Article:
Returning from Camp with the most exciting and creative, physical, outdoor activities, I wanted our service to provide more outdoor activities, getting the children active, just like Camp. So, we got skies, snow-boards, archery kits, golf kits and fishing sets, trained the staff up on each and began providing these activities for children after school, I also started building fires with them, based on what I had learnt from Camp.

The set up was simple, 3:00–4:00pm the children came and had snack, 4:00–5:00pm the children did a skill class (archery, skiing, etc.) and from 5:00-6:00pm the children could take part in free play. And this worked for a while, however, what we started to notice was that the children were starting to become rebellious about that 4:00-5:00pm section of the day, saying things like “do we have to do this?”, “can we not just go and do something else?”. Through reflection we started to understand that, unlike the kids at camp, the children didn’t choose to come to After Care, they were made to come. We were basically forcing them to do activities that we organised and the staff were leading. This was around the time that Forest School started coming out the wood work and I thought maybe this could be something we could try, I got all the staff at the time trained in level 1 Forest school; and the same year I went to University to get my B.A. in childhood practice form the University of Glasgow, during which I did my practice placement in Woodland Outdoor Kindergarten (WOK) in Pollok Park. The approach was very different to the adult lead approach we were using. They were very hands off and only intervened or got involved if and when the children asked for it. I found it very difficult to understand what was going on but at the same time was “wowed” by it all. The thing was I started off by observing the children and started to get bored of it. Then, slowly, I started observing what was around me; the trees, the plants, the ground, and this made me realise that children need to be inquisitive, they need to learn to explore and they need to be able to develop at their own pace. They were allowed to explore and develop through their own interests, at their own level of development and in their own time. Exactly how it should be and in line with the Curriculum for Excellence.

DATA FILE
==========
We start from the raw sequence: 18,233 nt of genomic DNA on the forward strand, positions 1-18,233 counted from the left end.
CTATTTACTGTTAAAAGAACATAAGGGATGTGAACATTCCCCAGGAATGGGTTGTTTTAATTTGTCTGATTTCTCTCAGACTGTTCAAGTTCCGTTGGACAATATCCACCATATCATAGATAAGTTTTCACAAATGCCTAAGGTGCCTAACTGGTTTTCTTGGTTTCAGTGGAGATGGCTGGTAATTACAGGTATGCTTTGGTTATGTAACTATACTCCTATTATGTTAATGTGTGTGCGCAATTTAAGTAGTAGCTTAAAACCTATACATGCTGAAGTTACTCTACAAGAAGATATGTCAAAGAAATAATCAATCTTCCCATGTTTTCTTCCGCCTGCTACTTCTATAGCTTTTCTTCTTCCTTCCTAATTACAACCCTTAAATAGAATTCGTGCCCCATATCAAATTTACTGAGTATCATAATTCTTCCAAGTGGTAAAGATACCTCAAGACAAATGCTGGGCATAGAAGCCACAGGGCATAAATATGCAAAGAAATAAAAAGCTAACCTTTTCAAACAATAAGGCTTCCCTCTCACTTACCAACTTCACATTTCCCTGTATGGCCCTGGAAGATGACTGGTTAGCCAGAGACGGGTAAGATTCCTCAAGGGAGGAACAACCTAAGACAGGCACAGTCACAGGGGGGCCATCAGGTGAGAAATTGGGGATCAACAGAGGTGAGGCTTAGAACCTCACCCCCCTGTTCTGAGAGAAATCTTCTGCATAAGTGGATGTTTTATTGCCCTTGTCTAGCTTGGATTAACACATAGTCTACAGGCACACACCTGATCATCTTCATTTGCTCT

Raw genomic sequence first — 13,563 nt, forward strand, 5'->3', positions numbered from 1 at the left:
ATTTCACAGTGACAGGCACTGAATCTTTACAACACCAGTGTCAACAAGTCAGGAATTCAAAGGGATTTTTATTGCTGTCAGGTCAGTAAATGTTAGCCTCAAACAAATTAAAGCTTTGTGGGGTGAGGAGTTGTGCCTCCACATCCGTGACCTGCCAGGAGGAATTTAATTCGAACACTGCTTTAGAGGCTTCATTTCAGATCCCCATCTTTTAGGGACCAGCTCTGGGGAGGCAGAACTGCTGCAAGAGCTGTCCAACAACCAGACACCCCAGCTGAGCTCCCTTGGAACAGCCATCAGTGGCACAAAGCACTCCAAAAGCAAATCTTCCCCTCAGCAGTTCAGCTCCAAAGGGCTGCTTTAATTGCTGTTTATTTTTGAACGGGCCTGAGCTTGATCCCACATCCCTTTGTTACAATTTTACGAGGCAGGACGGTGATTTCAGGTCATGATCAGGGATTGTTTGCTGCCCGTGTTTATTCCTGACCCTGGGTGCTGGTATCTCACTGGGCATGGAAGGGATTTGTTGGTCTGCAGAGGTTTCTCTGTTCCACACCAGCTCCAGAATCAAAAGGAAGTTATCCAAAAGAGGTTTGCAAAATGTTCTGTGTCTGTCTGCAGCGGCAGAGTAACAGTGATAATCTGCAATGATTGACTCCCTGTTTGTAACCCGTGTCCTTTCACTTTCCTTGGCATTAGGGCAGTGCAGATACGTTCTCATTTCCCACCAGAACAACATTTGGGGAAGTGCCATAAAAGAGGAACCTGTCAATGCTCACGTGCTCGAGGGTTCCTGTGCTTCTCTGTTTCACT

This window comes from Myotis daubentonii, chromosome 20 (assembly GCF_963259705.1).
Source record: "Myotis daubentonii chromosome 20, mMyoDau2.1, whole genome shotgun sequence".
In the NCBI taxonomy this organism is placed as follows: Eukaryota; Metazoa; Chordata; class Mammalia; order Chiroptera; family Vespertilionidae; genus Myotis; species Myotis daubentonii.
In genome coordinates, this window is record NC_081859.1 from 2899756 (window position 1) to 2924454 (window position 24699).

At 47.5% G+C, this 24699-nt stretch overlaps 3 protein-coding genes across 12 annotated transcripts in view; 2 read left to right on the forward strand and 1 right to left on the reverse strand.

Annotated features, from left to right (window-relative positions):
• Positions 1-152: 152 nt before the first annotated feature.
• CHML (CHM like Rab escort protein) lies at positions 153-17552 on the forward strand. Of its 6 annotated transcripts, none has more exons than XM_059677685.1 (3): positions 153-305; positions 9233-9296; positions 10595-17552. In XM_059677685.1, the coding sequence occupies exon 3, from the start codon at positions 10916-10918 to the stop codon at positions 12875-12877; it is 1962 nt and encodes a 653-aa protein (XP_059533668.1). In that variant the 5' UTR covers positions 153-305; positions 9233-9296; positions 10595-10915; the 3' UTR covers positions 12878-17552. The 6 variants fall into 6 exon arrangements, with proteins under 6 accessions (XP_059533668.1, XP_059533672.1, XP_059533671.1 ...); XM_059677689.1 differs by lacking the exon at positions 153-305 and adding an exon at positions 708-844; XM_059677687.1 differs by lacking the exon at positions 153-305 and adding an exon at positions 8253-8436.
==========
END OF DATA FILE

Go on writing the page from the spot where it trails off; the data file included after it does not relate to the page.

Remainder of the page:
After completing Uni I went straight on to do my Forest School Level 3 training, and started following the Forest School ethos and principles: Forest School is a long term process and not a one off session, leaders determine each child’s base level, takes place in a natural environment to develop the holistic child, - developing  physical skills, emotional intelligence, creativity,  social skills and boosting self-esteem, taking risks in a supported environment, child led, where each child achieves through observation, reflection we utilise these to boost self-esteem.

We are regularly inspected by the care inspectorate and you can view our reports by clicking on the care inspectorate logo below

 

Next Steps...

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